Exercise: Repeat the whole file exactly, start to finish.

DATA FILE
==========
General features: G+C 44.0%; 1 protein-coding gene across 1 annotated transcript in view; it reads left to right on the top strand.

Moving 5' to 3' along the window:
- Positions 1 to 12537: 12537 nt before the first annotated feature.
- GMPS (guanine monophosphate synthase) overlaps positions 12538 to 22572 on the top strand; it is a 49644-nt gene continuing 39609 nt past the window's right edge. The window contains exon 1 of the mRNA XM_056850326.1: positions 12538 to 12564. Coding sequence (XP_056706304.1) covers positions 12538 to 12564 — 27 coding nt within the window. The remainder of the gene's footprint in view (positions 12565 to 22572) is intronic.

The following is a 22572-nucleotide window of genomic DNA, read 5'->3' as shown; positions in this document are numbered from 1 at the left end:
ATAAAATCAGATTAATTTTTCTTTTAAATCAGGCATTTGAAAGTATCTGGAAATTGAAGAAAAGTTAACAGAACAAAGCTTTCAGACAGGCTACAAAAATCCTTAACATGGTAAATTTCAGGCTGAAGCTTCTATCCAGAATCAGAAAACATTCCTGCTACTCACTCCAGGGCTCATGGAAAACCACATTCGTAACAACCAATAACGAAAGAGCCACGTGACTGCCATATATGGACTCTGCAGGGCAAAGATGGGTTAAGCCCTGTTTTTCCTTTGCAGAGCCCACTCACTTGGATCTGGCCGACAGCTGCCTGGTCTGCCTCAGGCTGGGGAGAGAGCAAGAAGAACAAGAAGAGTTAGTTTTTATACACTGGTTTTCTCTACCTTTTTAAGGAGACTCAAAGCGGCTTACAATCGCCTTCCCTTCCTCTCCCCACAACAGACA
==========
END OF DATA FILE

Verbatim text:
General features: G+C 44.0%; 1 protein-coding gene across 1 annotated transcript in view; it reads left to right on the top strand.

Moving 5' to 3' along the window:
- Positions 1 to 12537: 12537 nt before the first annotated feature.
- GMPS (guanine monophosphate synthase) overlaps positions 12538 to 22572 on the top strand; it is a 49644-nt gene continuing 39609 nt past the window's right edge. The window contains exon 1 of the mRNA XM_056850326.1: positions 12538 to 12564. Coding sequence (XP_056706304.1) covers positions 12538 to 12564 — 27 coding nt within the window. The remainder of the gene's footprint in view (positions 12565 to 22572) is intronic.

The following is a 22572-nucleotide window of genomic DNA, read 5'->3' as shown; positions in this document are numbered from 1 at the left end:
ATAAAATCAGATTAATTTTTCTTTTAAATCAGGCATTTGAAAGTATCTGGAAATTGAAGAAAAGTTAACAGAACAAAGCTTTCAGACAGGCTACAAAAATCCTTAACATGGTAAATTTCAGGCTGAAGCTTCTATCCAGAATCAGAAAACATTCCTGCTACTCACTCCAGGGCTCATGGAAAACCACATTCGTAACAACCAATAACGAAAGAGCCACGTGACTGCCATATATGGACTCTGCAGGGCAAAGATGGGTTAAGCCCTGTTTTTCCTTTGCAGAGCCCACTCACTTGGATCTGGCCGACAGCTGCCTGGTCTGCCTCAGGCTGGGGAGAGAGCAAGAAGAACAAGAAGAGTTAGTTTTTATACACTGGTTTTCTCTACCTTTTTAAGGAGACTCAAAGCGGCTTACAATCGCCTTCCCTTCCTCTCCCCACAACAGACA